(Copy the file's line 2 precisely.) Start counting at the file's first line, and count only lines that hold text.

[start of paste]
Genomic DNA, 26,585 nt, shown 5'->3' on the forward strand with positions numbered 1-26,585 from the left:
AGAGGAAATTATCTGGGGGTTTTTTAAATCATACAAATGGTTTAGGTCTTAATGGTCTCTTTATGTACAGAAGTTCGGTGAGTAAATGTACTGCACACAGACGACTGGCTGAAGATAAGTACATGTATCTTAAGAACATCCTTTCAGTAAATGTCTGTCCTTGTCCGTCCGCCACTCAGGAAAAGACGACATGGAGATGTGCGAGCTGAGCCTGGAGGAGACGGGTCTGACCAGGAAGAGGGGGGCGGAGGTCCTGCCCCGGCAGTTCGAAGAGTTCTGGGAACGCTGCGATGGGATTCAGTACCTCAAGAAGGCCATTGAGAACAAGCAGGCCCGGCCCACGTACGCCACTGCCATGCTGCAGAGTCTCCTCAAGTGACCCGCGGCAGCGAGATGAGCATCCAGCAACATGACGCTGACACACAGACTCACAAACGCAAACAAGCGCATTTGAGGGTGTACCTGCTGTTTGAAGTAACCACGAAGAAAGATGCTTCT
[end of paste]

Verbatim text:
AGAGGAAATTATCTGGGGGTTTTTTAAATCATACAAATGGTTTAGGTCTTAATGGTCTCTTTATGTACAGAAGTTCGGTGAGTAAATGTACTGCACACAGACGACTGGCTGAAGATAAGTACATGTATCTTAAGAACATCCTTTCAGTAAATGTCTGTCCTTGTCCGTCCGCCACTCAGGAAAAGACGACATGGAGATGTGCGAGCTGAGCCTGGAGGAGACGGGTCTGACCAGGAAGAGGGGGGCGGAGGTCCTGCCCCGGCAGTTCGAAGAGTTCTGGGAACGCTGCGATGGGATTCAGTACCTCAAGAAGGCCATTGAGAACAAGCAGGCCCGGCCCACGTACGCCACTGCCATGCTGCAGAGTCTCCTCAAGTGACCCGCGGCAGCGAGATGAGCATCCAGCAACATGACGCTGACACACAGACTCACAAACGCAAACAAGCGCATTTGAGGGTGTACCTGCTGTTTGAAGTAACCACGAAGAAAGATGCTTCT